China’s President Xi Jinping never tires of emphasizing that his country should become a leader in blockchain technology. A digital currency of the Chinese central bank, People’s Bank of China PBoC, is part of the country’s strategy. Although not many details of the technical background are known, the central currency is likely to be based on the block chain. The E-Yuán will not be issued as a decentralized crypto currency, but as the digital currency of a centralized computer system. This allows for state supervision and regulation, unlike Bitcoin, for example.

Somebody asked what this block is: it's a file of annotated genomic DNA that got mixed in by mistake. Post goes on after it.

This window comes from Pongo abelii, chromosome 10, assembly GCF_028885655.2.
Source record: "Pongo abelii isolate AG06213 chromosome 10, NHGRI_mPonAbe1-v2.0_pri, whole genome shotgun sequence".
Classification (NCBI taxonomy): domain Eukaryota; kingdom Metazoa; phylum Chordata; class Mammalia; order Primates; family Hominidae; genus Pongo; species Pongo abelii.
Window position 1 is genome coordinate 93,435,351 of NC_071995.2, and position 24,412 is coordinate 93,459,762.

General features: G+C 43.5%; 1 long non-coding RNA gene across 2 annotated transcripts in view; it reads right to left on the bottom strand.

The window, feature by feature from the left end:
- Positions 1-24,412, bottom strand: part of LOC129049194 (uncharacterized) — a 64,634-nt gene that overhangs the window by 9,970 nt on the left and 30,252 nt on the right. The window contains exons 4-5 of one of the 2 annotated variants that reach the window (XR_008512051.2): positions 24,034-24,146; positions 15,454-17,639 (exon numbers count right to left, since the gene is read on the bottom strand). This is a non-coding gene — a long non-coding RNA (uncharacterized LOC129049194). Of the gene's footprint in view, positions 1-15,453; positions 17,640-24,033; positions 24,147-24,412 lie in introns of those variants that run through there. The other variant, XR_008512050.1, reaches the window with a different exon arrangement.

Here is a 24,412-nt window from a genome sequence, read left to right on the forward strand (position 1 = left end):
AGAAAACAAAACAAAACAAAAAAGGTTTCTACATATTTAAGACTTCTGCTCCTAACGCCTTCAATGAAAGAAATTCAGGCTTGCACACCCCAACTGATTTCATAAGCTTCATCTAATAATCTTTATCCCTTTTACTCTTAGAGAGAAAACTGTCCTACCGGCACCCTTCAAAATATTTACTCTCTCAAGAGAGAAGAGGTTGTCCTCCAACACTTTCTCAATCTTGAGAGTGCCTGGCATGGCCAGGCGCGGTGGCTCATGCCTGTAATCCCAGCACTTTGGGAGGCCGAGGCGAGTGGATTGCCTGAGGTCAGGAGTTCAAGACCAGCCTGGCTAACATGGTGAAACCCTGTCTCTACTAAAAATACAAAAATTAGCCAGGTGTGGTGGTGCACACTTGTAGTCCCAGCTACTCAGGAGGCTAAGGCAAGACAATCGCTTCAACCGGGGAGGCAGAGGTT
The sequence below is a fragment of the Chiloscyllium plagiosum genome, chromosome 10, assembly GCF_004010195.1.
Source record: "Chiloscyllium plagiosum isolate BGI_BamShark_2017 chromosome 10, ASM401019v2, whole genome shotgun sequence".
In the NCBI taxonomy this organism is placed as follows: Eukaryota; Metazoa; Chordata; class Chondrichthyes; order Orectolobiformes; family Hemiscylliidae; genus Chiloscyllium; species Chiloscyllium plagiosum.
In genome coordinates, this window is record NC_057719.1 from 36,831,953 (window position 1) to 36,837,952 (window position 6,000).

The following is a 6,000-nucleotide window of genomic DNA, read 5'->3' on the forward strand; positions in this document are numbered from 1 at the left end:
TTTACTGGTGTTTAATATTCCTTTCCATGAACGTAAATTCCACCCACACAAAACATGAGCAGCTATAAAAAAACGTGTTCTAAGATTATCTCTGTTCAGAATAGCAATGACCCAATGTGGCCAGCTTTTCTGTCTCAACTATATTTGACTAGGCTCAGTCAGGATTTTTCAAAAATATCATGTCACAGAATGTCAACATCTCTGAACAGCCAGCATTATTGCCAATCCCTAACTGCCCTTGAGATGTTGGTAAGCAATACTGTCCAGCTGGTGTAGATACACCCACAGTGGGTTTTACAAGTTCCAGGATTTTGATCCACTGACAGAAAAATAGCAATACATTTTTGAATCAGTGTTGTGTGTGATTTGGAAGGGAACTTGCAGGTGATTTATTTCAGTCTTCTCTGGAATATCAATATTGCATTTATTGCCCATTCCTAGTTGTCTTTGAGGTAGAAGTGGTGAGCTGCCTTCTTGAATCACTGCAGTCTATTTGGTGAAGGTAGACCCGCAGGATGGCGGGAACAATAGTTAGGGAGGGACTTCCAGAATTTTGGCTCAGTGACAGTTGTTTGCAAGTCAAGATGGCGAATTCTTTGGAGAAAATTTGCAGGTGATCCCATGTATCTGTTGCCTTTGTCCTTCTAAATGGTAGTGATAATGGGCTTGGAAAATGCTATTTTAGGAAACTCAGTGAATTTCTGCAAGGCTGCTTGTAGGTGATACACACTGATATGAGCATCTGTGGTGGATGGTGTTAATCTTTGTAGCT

This would enable the PBoC to inspect every transaction that is made and trace it back to the originator. The Chinese central bank generates the E-Yuán and distributes it in the private sector. As was recently the case in Louhu, in Shenzen near Hong Kong in southern China. In around 3,400 stores, consumers can pay with the new currency, the digital renminbi, in a large-scale field trial by the central government. The aim is not just technological progress. Experts see the country’s push as the central effort to achieve complete government control over its citizens’ finances.